To each his own, I guess, but we are talking classical music here.

What next? John Tesh? :bash:

[edit on 2006/9/2 by GradyPhilpott]



posted on Sep, 2 2006 @ 03:57 PM
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To watch and listen to a philharmonic orchestra perform is one of life's great pleasures--the superb synchronicity, the individual and group artistry, the impeccable timing, the responsiveness to the conductor and above all the magnificant sounds are a living testament to the value of human cooperation. Just thinking back to some of the performances I've seen and heard brings me to the edge of tears. No other form of music has anywhere near the emotional impact of a good classical performance. One of my most fervent wishes is for a sound system that could accurately reproduce the sounds of a great classical orchestra. Perhaps one day technology will take us there.

I hesitate to start trying to single out and name my favorites simply because I have so many. Saint Saens, "Carnival of the Animals"; Edvard Grieg's Pier Gynt Suite; Massenet's Meditation from Thais; Beethoven's Symphony No. 5; Chopin's Concerto For Piano and Orchestra No. 2; well I'll just stop here even though I've barely started.

Music is a big part of my life and I would be very unhappy without it. Even though I listen mostly to rock and pop music (and enjoy it tremendously), nothing compares to the expressiveness and beauty of good classical music, be it orchestral, chamber, strings, opera, ballet, or what have you.

Kids grow up watching cartoons yet I would venture to say that not one in a hundred realize the music accompanying those cartoons comes from the classics and mostly from Rossini's William Tell Overture.

[edit on 2-9-2006 by Astronomer70]



posted on Sep, 2 2006 @ 04:11 PM
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Originally posted by Astronomer70
One of my most fervent wishes is for a sound system that could accurately reproduce the sounds of a great classical orchestra. Perhaps one day technology will take us there.


I pity your neighbors.

In the seventies, there was a movement toward binaural recording that was supposed to render a very convincing musical experience when listened to wearing headphones.

The idea was to implant microphones in the "ears" of a human head-shaped silicone mass and place it in the center of a concert hall for the recording. The sound one was supposed to hear as a result was supposed to be as near to actually being there as technology could provide.

I never hear anything about that technology anymore, despite the Wikipedia article.

Besides that, however, I thank God that I live in the age of high fidelity and I can enjoy the greatest music ever composed with minimal expenditure and without leaving the house. I can listen in my car or even as I walk or take the bus.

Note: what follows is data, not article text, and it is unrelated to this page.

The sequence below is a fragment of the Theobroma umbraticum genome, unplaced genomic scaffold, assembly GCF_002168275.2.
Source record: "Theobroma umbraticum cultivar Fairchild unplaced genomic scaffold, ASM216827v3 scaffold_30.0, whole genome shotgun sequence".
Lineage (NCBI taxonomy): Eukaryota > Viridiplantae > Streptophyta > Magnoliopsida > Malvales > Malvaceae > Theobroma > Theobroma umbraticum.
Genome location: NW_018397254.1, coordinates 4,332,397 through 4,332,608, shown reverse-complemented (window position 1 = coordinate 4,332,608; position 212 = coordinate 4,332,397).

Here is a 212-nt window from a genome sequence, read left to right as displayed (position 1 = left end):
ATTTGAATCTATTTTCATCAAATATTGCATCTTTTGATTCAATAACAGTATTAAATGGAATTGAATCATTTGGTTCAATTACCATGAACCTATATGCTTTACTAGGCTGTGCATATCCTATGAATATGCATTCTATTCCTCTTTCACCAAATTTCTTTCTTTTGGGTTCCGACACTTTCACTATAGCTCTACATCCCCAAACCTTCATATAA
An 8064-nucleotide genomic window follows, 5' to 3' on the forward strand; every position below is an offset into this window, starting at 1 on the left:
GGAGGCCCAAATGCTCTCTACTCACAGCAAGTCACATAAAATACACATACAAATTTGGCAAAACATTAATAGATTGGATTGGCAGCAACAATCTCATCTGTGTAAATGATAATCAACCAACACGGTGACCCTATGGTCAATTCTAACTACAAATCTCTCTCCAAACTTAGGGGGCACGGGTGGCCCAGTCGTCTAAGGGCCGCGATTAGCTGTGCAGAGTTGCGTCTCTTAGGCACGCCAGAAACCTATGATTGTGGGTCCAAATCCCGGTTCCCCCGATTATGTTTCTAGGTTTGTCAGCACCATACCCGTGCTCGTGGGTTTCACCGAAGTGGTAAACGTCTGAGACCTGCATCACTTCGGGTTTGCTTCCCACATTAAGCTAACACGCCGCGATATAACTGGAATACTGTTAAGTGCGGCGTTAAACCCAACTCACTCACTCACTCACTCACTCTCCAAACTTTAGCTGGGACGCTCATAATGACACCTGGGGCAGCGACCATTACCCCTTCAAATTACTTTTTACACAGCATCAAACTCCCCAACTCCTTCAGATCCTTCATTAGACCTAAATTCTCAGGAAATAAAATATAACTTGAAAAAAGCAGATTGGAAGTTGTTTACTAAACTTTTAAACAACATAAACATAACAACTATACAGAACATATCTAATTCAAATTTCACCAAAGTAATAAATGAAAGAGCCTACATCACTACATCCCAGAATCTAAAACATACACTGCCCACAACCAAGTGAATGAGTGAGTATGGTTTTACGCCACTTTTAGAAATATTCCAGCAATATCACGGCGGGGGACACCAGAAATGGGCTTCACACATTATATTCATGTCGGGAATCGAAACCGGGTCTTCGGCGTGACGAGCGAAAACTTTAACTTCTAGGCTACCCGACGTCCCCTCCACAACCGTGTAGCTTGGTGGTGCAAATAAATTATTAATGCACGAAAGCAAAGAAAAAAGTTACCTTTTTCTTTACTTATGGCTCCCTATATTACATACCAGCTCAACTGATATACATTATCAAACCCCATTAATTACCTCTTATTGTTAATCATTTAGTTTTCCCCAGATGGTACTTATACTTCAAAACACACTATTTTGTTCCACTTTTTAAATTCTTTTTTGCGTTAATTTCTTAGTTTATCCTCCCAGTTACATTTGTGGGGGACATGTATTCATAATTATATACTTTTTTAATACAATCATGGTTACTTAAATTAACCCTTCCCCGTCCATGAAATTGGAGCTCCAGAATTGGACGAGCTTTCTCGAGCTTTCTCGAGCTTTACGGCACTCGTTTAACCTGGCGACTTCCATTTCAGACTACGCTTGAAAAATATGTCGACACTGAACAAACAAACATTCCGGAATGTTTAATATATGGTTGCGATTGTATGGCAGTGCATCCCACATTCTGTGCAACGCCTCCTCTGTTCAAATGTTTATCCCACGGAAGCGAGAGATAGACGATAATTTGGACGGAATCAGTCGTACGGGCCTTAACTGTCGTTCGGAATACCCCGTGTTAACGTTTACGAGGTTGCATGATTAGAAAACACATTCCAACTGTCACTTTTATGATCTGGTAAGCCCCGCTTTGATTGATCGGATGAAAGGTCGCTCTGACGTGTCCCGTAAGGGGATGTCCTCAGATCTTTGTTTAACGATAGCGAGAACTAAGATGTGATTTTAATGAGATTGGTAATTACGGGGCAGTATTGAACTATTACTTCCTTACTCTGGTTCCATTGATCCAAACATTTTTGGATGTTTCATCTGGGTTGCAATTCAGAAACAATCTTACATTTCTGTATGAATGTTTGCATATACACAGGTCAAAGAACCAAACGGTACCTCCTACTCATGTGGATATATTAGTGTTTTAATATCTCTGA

[edit on 2006/9/2 by GradyPhilpott]



posted on Sep, 2 2006 @ 04:14 PM
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Originally posted by GradyPhilpott
I absolutely abhor Carmina Burana. It really hasn't anything to do with the subject matter, I just hate the music.

I think one of the reasons I hate it so much is that back in the eighties, WWNO played the piece or pieces, I guess, ad nauseum.


[edit on 2006/9/2 by GradyPhilpott]


you mentioned WWNO. thats my local NPR/ Classical station. How do you know of them or are affiliated with them?

I notice your in new mexico. Im curious..


and Astronomer 70 I couldnt agree more.

The first Louisiana Philharmonic Orchesta's preformance after hurricane Katriania had a opening peice of the National Anthem by John Williams. This version by Williams was the most amazing I have ever heard. I had my pulse sky rocket and I literally began sweating. The pride, the emotion, the patritisom, and the shere power of the arrangment brought me to my knees almost. I will never forget that.

I once heard a concert opener of Fanfare For a Common Man. and to hear the entire auditourm in a dead scilence then the first timpani notes. ANd the crisp clear perfect trumpet. I literally cried. it was so moving....

you are correct sir that nothing can compare to the emotion of classical music.



posted on Sep, 2 2006 @ 04:21 PM
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I lived in New Orleans for 22 years from 1976-1998. I remember WWNO when it was a font of the most beautiful music in the history of man and news was just an nice feature. Now news is it's main purpose and music is just an after thought.

The monthly guide used to be so comprehensive that I was able to plan my day around the music that was scheduled and I recorded many works off-air, thus saving me a lot of money in days when I had little.

I am a graduate of UNO and Tulane University.



posted on Sep, 2 2006 @ 04:28 PM
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Originally posted by GradyPhilpott
What next? John Tesh? :bash:


LOL!!

That reminds me of an episode of Harry Shearer's Le Show, wherein he played a parody of Tchaikovsky's "Peter and the Wolf" as performed by John Tesh and narrated by Kato Kaelin! Truly one of the funniest things I've ever heard -- it would have made Professor Peter Schickele proud.

Baack